szyzyg writes "Star Citizen has broken all the crowdfunding records, raising almost 25 million dollars in the last year to fund Chris Roberts' promise of the ultimate spaceship game. However, an investigation sheds light on a murky secondary market where items are being resold by investors for profit, all for a game that won't be fully released for two years. The standard crowdfunding tactic of rewarding early backers has created a tiered system with ample room for profiteering, profits which many not be shared with the developers. Few things would please me more than Star Citizen succeeding, but backers should read this article before being tempted to trade up their internet spaceships through a third party."
Nerval's Lobster writes "Jon Brodkin talked to indie developers (including the creator of Super Mario Bros. Crossover), former Nintendo employees, and a number of others about where exactly Nintendo went wrong over the past few years. Their conclusions? Nintendo made a number of mistakes, including a lack of an indie-developer ecosystem, a refusal to license out core properties such as Super Mario to other gaming platforms (or even iOS and Android), and platforms that don't appeal to hardcore gamers. While the developers suggest Nintendo is taking steps to broaden its horizons, such as by reaching out to smaller studios, it's questionable whether such efforts will succeed in a world where the PS4 and Xbox One are about to enter the market, and iOS and Android are swallowing up mobile gamers' time and dollars. What do you think?"
RogueyWon writes "Four months after the launch of the Ouya micro-console, Gamasutra has pulled together a round up of the experiences of indie developers who have brought their games to the platform. There's both positive and negative news; developers seem to like the ease of porting to the platform, but have concerns regarding the approach that its marketplace takes. Perhaps most crucially, sales of games on the platform are far from stellar."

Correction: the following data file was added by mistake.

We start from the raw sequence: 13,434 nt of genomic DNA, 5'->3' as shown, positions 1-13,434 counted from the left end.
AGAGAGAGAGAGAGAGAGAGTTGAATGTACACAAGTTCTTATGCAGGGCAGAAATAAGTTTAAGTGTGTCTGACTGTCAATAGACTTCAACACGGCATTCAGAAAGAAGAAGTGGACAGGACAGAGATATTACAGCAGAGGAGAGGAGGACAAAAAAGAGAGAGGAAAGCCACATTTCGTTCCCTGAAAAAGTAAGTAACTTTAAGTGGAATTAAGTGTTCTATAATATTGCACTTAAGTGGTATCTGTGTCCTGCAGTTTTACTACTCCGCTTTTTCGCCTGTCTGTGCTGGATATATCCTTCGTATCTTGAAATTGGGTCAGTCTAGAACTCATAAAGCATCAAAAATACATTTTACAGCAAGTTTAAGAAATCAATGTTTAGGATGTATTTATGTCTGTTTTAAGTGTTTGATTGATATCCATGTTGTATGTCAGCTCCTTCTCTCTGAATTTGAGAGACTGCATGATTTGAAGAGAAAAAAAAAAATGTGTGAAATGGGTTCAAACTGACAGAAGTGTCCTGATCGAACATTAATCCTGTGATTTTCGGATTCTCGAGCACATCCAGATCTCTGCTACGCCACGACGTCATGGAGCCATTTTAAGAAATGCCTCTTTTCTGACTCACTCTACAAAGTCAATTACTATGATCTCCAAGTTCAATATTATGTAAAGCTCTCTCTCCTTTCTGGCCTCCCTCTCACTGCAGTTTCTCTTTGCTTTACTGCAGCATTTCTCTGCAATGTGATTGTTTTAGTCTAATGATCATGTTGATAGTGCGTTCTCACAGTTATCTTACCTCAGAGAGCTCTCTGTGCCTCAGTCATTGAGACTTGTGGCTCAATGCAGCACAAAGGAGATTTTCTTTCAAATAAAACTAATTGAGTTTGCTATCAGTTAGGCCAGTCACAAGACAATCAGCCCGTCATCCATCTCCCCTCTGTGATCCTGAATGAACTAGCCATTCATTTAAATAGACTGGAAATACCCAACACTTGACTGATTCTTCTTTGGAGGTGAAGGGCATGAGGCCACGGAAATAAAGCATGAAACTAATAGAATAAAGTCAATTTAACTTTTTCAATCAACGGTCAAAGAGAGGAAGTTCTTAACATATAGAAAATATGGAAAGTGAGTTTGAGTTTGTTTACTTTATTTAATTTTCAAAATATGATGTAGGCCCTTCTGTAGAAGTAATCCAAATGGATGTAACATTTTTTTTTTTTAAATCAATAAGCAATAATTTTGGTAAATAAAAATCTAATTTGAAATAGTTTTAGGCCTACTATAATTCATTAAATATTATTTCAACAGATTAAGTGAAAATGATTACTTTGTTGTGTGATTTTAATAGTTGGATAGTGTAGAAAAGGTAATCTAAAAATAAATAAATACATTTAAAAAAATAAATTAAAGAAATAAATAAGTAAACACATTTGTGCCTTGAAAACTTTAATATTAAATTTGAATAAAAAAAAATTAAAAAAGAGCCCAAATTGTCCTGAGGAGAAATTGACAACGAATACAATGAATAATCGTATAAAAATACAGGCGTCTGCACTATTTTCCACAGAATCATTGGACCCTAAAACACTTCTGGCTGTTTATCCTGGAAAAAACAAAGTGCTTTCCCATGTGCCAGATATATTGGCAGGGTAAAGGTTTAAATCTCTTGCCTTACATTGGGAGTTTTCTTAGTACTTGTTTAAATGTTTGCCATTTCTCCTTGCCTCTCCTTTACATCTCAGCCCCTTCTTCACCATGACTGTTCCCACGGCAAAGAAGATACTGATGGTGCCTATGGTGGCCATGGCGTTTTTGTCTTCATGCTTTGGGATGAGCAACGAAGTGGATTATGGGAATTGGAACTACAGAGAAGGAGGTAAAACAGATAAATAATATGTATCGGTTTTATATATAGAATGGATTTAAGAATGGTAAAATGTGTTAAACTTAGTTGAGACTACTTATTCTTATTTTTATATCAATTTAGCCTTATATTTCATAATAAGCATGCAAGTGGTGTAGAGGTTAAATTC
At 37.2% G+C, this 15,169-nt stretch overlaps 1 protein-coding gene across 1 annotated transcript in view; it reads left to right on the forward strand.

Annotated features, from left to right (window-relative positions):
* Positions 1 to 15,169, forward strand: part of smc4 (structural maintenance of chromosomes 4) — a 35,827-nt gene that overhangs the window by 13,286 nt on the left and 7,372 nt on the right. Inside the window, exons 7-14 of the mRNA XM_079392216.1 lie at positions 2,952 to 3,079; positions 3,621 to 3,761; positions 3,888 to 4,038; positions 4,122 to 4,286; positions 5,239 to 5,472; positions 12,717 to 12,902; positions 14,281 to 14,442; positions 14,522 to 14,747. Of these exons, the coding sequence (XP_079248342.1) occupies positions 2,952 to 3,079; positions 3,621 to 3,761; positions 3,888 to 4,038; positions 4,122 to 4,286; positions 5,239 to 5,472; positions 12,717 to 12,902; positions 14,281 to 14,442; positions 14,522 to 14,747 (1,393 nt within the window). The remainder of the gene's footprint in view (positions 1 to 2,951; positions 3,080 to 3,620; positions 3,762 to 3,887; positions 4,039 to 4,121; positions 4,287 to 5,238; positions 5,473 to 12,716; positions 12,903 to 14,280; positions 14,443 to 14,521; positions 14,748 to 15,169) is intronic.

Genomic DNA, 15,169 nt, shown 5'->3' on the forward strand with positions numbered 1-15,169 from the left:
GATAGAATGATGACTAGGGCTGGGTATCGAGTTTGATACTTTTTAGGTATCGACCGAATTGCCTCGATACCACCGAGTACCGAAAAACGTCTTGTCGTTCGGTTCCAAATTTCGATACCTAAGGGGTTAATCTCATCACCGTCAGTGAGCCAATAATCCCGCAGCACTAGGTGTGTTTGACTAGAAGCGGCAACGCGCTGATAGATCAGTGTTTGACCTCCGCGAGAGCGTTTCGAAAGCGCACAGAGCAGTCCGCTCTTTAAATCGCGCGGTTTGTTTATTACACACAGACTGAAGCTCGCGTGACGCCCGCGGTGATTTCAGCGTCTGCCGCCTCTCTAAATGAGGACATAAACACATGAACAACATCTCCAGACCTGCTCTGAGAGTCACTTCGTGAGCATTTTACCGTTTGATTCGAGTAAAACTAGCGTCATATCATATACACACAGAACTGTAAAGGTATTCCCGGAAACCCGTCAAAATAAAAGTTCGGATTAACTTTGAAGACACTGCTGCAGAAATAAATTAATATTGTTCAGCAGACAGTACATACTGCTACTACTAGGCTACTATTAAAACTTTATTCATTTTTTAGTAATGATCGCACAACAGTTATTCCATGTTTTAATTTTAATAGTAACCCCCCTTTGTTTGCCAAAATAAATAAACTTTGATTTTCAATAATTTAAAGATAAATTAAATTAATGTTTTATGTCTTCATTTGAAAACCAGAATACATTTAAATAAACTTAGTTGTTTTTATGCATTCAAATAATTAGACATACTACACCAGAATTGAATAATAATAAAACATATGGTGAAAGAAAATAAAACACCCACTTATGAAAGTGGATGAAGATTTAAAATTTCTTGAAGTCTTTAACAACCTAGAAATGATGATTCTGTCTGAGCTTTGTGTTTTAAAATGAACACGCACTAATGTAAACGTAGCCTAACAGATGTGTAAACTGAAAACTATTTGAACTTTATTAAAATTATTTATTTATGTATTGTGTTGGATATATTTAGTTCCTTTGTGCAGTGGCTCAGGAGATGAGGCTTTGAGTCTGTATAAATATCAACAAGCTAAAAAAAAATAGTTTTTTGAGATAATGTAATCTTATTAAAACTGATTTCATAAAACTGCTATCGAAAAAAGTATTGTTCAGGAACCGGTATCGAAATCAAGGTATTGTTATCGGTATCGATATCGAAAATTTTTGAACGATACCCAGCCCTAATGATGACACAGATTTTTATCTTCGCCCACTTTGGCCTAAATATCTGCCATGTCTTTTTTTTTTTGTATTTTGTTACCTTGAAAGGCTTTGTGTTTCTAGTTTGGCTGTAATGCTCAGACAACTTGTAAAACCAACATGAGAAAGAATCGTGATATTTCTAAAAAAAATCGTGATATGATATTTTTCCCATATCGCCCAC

nk497 writes "Linus Torvalds has welcomed the arrival of Valve's Linux-based platform, SteamOS, and said it could boost Linux on desktops. The Linux creator praised Valve's 'vision' and suggested its momentum would force other manufacturers to take Linux seriously — especially if game developers start to ditch Windows. Should SteamOS gain traction among gamers and developers, that could force more hardware manufacturers to extend driver support beyond Windows. That's a sore point for Torvalds, who slammed Nvidia last year for failing to support open-source driver development for its graphics chips. Now that SteamOS is on the way, Nvidia has opened up to the Linux community, something Torvalds predicts is a sign of things to come. 'I'm not just saying it'll help us get traction with the graphics guys,' he said. 'It'll also force different distributors to realize if this is how Steam is going, they need to do the same thing because they can't afford to be different in this respect. They want people to play games on their platform too.'"
An anonymous reader writes "In the space of a few short months, Surgeon Simulator 2013 has attained cult status. A sort of spiritual successor to the maddening QWOP, the PC game requires you to operate the individual fingers of a hapless surgeon in an increasingly absurd set of gore-filled scenarios. What's so remarkable is the turnaround time: the initial prototype came out of a 48-hour game jam, and was released as a commercial game just a month and a half later. A new profile of the studio's founder looks at how Bossa Studios, the London-based development team behind SS 2013, iterates so quickly, as well as what's next from the team, including an iPad version of Surgeon Simulator, and a cross platform MOBA that's half League of Legends, half Mario Kart battle mode."